another 3 bad charts-01-01

NSFW: CHARTS you shouldn’t be looking at

Today is bad chart day. That’s an unofficial, non-hallmark holiday. It happens today and every day in presentation land. Bad charts, ones that mislead, confuse, and generally make your audience’s eyes glaze over decorate millions of presentations all over the world. In this occasional series, I’ve already spoken about the Timelord, (for those of you that live in alternate timestreams) the Harlequin (for the motley fools obsessed with color) and the Lazy Susan (for the people that like to make people take the long way round). We’ve covered the Pointless, (because you really don’t have a point, just some numbers), the Martha Stewart (for those of you into over-decoration) and the Australian (because you like your numbers backwards).

Here are 3 more. Check your decks to see if you are making any of these mistakes.

The Lyin’ Y

Time-Lord Chart_The Lyin' Y

Your smile is a thin disguise. Showing a chart with a huge uptick in ______ (you fill in the blank — growth, revenue, share, customer satisfaction) and being happy about it may be a trick of forced perspective. Foreshortening the Y axis on a chart, by starting at a number other than 0, or picking a very small range to highlight small variations is playing with the truth, and a strict no-no.

We had a recent experience with a client that had a big uptick in customer experience numbers, but no corresponding change in churn. The reason? a foreshortened Y axis on their Cx score. When you’re creating your next set of charts, and you have a number range between 0 and 100%, do yourself a favor and use the whole range.

The South Beach Pie

Time-Lord Chart_The South Beach Pie

The problem with pie charts, according to Cleveland and McGill in their paper Graphical Perception: Theory, Experimentation, and Application to the Development of Graphical Methods, humans are a poor judge of angle, therefore spotting the difference between a 17% share of the pie and a 20% share of the pie is near impossible. Labels and mouseovers, having to read data rather than see data, just adds another layer of work to the audience — something you don’t want to do.

The South Beach Pie is one of the worst examples of a pie chart. It has so many datapoints that the pie becomes very thinly sliced. If you must use a pie chart, (and there are many better alternatives) don’t use one when you have more than 3-4 data points.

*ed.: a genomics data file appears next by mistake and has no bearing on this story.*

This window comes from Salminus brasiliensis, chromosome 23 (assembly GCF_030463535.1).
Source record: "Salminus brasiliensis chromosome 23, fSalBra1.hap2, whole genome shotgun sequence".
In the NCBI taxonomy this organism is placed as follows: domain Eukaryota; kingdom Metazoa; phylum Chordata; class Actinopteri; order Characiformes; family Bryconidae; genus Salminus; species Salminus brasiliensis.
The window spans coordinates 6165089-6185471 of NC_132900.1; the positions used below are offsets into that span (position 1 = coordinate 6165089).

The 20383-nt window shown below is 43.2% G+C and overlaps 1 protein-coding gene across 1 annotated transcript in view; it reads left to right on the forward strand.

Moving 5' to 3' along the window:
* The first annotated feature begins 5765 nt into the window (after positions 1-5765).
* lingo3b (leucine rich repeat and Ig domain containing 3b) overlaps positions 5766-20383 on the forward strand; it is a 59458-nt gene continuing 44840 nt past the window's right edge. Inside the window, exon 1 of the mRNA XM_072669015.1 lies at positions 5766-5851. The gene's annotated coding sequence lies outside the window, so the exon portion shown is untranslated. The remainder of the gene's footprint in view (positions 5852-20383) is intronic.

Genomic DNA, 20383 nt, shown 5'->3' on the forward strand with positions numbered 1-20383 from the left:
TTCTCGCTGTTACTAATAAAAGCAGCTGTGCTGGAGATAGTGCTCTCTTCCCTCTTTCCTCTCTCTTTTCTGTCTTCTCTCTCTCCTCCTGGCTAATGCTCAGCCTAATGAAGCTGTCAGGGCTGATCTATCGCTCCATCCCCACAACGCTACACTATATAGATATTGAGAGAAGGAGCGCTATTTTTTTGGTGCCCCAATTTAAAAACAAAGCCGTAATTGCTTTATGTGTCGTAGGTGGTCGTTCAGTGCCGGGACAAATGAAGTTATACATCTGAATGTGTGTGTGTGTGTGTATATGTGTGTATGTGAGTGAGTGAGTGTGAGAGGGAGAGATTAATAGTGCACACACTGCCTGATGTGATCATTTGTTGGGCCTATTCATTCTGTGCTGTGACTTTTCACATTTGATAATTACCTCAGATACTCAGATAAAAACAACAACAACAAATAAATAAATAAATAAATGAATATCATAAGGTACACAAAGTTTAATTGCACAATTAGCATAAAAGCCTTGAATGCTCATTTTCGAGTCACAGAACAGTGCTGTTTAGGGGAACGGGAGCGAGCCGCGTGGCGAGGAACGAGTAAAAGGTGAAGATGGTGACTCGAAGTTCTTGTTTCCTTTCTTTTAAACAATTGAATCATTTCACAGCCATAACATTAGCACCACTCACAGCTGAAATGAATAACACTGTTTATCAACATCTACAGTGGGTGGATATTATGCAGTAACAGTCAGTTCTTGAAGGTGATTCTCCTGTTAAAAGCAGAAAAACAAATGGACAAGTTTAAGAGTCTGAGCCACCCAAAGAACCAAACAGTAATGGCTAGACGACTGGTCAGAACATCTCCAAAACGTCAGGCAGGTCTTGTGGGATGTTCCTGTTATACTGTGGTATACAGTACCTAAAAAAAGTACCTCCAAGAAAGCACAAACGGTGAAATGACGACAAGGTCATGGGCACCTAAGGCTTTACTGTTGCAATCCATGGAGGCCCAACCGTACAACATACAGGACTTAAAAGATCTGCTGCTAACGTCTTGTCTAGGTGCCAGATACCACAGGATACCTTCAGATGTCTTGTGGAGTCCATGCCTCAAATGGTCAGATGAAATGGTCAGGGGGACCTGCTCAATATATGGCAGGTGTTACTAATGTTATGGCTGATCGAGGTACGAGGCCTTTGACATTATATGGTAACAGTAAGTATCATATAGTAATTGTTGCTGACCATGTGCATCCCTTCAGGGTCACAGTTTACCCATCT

The Delicious Donut

Time-Lord Chart_The Delicious Donut

Loved by the graphic design community and reviled by the data visualization community, the Delicious Donut is very popular in business dashboards. It adds that little bit of extra sizzle when you only have one datapoint, but need to draw the eye to it. E.g. 25% of people like sprinkles on their donut. Boring as a sentence, cute as a visual. That’s why graphic designers love it. It’s a visual ornament for a single data point. And that’s why the data visualization community hates it. It’s a single data point. (And also the aforementioned Cleveland and McGill angle problem.)

I personally use donut charts, and I think they have a place, for precisely the graphic design reason stated above, sometimes you only have a single data point and need to make it stand out.

Have you made these mistakes?

You may have made some of these mistakes. There are some great experts out there that can help. If you want to improve how you handle data, polish your plotting or brush up your bar charts, I recommend you start here.

Gavin_Animated-GifGavin is a founding partner at fassforward consulting group. He blogs about PowerPoint, Presenting, Communication and Message Discipline at makeapowerfulpoint.com. You can follow him on twitter @powerfulpoint.

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2 Comments

  1. adam | May 15, 2014 at 2:30 pm

    Thanks Gavin for a great post. Question about the Lyin’ Y … what if you were representing a data set for which there is rarely any fluctuation greater than 1 or 2 percent AND that 1 or 2% difference was actually very consequential. For eg., global average temperatures, where a few degrees can be a profound change. You think it’s okay to ‘zoom in’ on the Y axis at that point or just use a different chart to represent the data?

    • Gavin | May 15, 2014 at 2:50 pm

      Hi Adam,

      Thanks for the question. I do think it’s OK to zoom in – that’s always an option. Another thought may be to look to show data that shows how profound a change there is in a few degrees. For example, what does a few degrees difference make when you think about crop production? In your case, I think it’s about making the case around what difference a degree makes, not what difference a percentage makes. An example from a subject I am more familiar with – Churning 0.1% of your customer base is (or seems to be) inconsequential. Translating that to real impact, e.g. we lost 2,432 customers yesterday, makes the number seem more real. See the post I wrote Comparisons Speak Louder Than Words.
      http://makeapowerfulpoint.com/2014/02/13/comparisons-speak-louder-than-words/

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